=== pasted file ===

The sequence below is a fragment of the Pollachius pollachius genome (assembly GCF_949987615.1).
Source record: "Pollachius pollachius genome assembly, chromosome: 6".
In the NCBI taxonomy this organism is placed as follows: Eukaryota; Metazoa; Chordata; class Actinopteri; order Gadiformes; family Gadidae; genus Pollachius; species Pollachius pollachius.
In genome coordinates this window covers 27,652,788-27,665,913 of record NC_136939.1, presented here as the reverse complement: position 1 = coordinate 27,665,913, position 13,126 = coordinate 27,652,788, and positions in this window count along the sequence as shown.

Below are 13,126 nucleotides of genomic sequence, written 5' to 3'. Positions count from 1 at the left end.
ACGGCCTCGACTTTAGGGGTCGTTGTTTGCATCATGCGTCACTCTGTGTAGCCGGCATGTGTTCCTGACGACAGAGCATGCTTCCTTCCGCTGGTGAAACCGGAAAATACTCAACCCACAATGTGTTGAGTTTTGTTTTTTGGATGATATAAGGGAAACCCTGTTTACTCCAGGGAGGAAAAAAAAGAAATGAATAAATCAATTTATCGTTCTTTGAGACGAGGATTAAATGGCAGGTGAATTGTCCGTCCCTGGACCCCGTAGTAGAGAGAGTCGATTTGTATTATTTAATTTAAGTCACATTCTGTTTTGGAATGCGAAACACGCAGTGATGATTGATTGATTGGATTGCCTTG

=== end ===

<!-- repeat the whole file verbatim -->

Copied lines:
The sequence below is a fragment of the Pollachius pollachius genome (assembly GCF_949987615.1).
Source record: "Pollachius pollachius genome assembly, chromosome: 6".
In the NCBI taxonomy this organism is placed as follows: Eukaryota; Metazoa; Chordata; class Actinopteri; order Gadiformes; family Gadidae; genus Pollachius; species Pollachius pollachius.
In genome coordinates this window covers 27,652,788-27,665,913 of record NC_136939.1, presented here as the reverse complement: position 1 = coordinate 27,665,913, position 13,126 = coordinate 27,652,788, and positions in this window count along the sequence as shown.

Below are 13,126 nucleotides of genomic sequence, written 5' to 3'. Positions count from 1 at the left end.
ACGGCCTCGACTTTAGGGGTCGTTGTTTGCATCATGCGTCACTCTGTGTAGCCGGCATGTGTTCCTGACGACAGAGCATGCTTCCTTCCGCTGGTGAAACCGGAAAATACTCAACCCACAATGTGTTGAGTTTTGTTTTTTGGATGATATAAGGGAAACCCTGTTTACTCCAGGGAGGAAAAAAAAGAAATGAATAAATCAATTTATCGTTCTTTGAGACGAGGATTAAATGGCAGGTGAATTGTCCGTCCCTGGACCCCGTAGTAGAGAGAGTCGATTTGTATTATTTAATTTAAGTCACATTCTGTTTTGGAATGCGAAACACGCAGTGATGATTGATTGATTGGATTGCCTTG